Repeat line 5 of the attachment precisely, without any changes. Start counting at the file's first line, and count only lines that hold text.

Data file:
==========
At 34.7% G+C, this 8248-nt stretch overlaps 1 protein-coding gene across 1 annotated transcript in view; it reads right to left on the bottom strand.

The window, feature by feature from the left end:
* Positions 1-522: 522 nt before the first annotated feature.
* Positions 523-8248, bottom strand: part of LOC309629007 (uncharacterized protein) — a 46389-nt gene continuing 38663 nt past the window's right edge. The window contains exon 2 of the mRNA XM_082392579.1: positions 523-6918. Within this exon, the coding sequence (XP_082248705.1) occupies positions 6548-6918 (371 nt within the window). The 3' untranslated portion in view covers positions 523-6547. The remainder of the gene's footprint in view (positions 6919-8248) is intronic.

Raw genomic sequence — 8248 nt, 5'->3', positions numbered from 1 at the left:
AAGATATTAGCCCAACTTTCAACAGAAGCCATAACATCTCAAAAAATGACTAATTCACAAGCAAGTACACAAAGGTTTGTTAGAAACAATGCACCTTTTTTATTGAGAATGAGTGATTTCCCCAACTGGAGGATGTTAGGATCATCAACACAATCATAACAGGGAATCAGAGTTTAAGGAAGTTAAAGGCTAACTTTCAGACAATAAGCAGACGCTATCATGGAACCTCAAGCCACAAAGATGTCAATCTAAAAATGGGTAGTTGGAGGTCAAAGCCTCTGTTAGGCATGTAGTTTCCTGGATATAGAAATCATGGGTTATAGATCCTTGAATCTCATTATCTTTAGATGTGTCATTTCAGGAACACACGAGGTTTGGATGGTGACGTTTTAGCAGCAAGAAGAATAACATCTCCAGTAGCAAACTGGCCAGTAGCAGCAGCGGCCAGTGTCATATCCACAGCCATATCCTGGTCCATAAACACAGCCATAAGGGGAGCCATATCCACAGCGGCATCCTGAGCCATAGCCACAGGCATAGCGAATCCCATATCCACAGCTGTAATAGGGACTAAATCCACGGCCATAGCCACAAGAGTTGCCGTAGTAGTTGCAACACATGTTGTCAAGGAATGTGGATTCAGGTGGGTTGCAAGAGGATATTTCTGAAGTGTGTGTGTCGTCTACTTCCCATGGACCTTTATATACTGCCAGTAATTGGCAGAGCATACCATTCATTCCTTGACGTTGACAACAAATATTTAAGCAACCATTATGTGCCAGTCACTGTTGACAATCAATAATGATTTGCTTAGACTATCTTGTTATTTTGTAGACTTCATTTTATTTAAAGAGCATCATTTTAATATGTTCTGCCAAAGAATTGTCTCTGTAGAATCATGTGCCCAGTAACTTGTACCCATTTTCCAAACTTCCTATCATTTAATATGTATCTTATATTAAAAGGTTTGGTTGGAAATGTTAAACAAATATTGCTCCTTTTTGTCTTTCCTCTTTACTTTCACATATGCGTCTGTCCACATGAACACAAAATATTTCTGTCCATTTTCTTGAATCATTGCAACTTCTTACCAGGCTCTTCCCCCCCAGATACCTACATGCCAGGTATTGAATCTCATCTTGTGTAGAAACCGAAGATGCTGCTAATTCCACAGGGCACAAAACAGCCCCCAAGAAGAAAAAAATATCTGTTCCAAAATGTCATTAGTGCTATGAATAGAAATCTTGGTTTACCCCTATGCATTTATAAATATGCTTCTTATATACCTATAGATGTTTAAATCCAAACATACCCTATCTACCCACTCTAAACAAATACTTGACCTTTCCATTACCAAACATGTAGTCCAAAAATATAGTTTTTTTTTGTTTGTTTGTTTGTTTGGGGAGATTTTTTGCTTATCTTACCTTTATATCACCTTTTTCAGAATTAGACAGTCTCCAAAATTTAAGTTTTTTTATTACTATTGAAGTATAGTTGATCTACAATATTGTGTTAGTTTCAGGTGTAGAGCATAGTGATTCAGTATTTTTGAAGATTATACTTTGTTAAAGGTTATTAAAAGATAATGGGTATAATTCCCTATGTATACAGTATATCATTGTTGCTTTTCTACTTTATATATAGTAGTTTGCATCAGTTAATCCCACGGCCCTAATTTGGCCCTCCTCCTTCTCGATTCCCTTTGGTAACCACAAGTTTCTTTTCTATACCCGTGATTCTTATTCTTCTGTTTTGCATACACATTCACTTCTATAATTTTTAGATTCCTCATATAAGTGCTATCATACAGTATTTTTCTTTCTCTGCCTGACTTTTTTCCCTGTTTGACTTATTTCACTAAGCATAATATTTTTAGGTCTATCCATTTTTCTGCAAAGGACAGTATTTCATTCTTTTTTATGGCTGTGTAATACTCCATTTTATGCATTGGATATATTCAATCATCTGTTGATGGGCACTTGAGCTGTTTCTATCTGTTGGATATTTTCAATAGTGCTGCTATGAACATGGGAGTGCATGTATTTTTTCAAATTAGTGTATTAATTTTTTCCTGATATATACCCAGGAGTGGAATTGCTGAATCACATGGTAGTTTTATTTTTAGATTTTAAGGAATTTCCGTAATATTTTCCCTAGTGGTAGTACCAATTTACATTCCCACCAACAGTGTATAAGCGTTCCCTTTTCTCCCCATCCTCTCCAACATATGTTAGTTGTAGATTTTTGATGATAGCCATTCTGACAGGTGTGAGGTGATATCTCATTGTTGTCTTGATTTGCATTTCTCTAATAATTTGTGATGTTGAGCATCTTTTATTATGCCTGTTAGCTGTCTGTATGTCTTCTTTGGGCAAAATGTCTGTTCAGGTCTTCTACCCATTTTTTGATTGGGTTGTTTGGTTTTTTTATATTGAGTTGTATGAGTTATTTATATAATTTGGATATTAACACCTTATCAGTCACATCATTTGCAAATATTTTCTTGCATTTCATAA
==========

Raw genomic sequence — 8248 nt, 5'->3', positions numbered from 1 at the left: